Despite the fact that I am a doctor, I will admit I am every gynecologist’s worst nightmare. I believe speculums were made as instruments of torture by a sadistic male gynecologist who truly hated women. I believe he twisted his mustache and cackled as he created this torture device. Yes, I am aware speculum exams and pap smears have reduced the incidence of cervical cancer in the modern world but can’t we find a better way to do that with all this technology we have now? The HSG was like someone telling me I was going to have the supersized version of a PAP smear. Panic, panic, panic.
Lucky for me, God and a good pharmacist created something that would help me survive the HSG and many other uncomfortable things in life – Valium. Good old reliable valium – my trusty friend, the crutch I could lean on, my happy happy pill.
We arrived at the hospital the day of the procedure and took the elevator all the way down to the lower basement – same direction as hell. How appropriate. I put on my pretty blue hospital gown and did the death march towards a makeshift waiting room where my husband was waiting for me. It was there I gulped down the valium and waiting with anticipation.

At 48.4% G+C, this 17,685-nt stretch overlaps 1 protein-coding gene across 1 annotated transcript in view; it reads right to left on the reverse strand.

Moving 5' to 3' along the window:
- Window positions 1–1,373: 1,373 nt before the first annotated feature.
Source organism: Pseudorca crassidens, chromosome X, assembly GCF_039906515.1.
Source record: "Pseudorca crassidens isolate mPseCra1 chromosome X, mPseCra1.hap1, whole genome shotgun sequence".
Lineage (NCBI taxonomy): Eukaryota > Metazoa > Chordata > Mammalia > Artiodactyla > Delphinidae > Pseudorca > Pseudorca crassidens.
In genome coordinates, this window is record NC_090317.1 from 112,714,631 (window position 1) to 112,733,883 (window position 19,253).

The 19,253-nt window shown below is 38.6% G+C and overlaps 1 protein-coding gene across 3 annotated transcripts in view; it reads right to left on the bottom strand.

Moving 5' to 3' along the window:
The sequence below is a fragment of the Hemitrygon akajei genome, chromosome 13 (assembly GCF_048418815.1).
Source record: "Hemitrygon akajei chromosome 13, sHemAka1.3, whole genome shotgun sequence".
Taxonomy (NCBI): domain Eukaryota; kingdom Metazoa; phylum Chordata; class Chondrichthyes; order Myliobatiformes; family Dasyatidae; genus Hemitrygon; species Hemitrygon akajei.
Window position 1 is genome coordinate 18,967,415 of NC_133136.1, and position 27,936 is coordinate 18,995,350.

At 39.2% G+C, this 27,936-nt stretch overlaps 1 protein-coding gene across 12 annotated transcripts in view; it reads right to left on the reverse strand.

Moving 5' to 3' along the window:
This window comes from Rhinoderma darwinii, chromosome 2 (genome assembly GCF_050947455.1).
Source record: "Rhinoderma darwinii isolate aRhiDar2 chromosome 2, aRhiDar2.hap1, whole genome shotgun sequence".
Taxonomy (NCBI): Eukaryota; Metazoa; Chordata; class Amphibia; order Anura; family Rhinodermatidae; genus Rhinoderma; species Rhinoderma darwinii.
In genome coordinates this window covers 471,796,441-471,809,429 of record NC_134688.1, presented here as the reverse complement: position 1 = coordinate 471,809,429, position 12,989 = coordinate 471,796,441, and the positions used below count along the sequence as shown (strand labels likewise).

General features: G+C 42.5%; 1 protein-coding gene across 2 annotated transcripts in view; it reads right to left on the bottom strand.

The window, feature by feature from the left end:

About 30 minutes of waiting later (the doc was running late) – I didn’t have a care in the world. And suddenly…timber! My head crashed onto my husband’s shoulder. That valium – it’s like magic. I tried to convince him with slurred speech that I was still extremely anxious and that I needed more valium. Good thing he had his wits about him, another dose of valium and I would have been snoring on the floor.
My name was finally called and there started the death march anthem in my head again. Dead girl walking (a kind of crooked walk thanks to my buddy Valium), down the dark hall towards for my not-so lethal injection of dye into my uterus. Once in the room my feelings about the procedure were not made any more comforting. There was a metal slab of a table I was told to lie on. This really was like death!! I kept thinking – more valium. Need more valium.
The procedure itself was fast but hateful and I was a hot squirmy mess. Bright side: it was normal. So my husband dragged my sleepy ass home and I slept the afternoon away.